Asset allocation is a form of diversification but distinct from diversification within an asset class such as stocks. When you diversify within asset classes you avoid putting all your eggs in one basket. Diversification of asset class avoids having only eggs. That is, you do not want only stocks or only real-estate or only whatever.
The solution is to invest in diverse classes of assets that are not highly correlated. The desired result is that some asset class will always be doing well. The downside; when assets are not highly correlated, they probably will not all do well at the same time. More importantly, they will probably not all do poorly at the same time.
Consider the following investing rules attributed to investing legend Warren Buffet – There are 2 rules in investing: Rule No.1: Never lose money. Rule No.2: Never forget rule No.1
The primary breakdown of asset classes (equities, fixed income, and cash & cash equivalents) can be further broken out as:
Notice that mutual funds are not in the list. This is because mutual funds are packaged as collections of assets. For example, you can get a bond fund, a fund representing stocks in an emerging market, or a silver fund.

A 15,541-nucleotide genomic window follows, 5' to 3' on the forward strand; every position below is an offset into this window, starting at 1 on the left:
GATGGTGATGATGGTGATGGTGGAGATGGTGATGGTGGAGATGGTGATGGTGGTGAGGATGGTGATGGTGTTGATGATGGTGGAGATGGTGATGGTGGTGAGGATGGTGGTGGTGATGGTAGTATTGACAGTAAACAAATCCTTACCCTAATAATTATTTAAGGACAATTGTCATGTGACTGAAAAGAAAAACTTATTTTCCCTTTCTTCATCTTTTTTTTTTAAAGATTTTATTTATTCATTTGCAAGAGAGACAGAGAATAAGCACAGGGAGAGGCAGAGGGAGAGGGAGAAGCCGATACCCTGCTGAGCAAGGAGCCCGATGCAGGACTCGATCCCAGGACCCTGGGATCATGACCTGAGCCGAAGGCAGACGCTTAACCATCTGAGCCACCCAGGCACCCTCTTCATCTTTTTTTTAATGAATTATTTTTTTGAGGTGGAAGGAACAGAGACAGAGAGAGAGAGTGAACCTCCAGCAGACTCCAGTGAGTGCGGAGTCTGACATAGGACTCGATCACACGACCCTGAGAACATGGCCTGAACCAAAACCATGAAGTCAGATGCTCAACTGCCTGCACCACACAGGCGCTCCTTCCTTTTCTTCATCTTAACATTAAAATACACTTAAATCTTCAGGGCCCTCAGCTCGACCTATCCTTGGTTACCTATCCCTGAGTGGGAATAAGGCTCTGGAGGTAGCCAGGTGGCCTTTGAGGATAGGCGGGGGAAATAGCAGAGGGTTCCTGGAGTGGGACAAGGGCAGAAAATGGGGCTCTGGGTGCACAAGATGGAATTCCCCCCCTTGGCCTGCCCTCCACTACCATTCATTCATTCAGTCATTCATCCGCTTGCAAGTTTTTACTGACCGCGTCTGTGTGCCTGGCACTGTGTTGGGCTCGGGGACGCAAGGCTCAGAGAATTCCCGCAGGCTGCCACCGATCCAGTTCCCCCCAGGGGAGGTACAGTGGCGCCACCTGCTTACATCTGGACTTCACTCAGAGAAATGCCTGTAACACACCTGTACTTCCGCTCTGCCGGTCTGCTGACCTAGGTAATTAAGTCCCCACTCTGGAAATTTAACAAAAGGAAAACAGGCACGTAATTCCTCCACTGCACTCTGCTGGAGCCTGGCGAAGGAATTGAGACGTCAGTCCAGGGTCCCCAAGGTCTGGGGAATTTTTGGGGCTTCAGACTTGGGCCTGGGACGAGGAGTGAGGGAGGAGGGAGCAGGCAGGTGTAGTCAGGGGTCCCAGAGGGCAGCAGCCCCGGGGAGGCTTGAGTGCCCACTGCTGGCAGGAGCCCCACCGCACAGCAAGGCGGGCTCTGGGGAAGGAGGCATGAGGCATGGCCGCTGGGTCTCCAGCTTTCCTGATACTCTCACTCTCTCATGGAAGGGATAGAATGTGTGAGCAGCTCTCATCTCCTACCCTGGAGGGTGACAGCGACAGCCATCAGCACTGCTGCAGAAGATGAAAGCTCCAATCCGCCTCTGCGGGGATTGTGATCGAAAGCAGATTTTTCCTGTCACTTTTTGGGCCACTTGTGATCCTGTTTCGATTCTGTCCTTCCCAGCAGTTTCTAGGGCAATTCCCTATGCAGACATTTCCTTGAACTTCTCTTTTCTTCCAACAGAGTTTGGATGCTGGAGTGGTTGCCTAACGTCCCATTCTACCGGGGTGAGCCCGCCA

An interesting development in mutual funds is the emergence of lifestyle or lifecycle funds – funds that hold an asset mix appropriate to age and other factors.
In general, the mix of assets (by class) that are appropriate for you is a function of your age – or more accurately, the number of years you have left to contribute to or be supported by the assets. As we age, we take less risk since we have less time to recover from the adverse effects of risk-taking.
But it is more than just age. Your personal allocation should also consider your risk tolerance, investment purpose, and expected standard of living.
If your broker does not offer an allocation tool, consider one offered on the internet. In any case, be certain you understand the model assumptions made in the tool.
For additional information, a good place to start is the comprehensive article The Beginners Guide to Asset Allocation offered by the US Securities and Exchange Commission (SEC).
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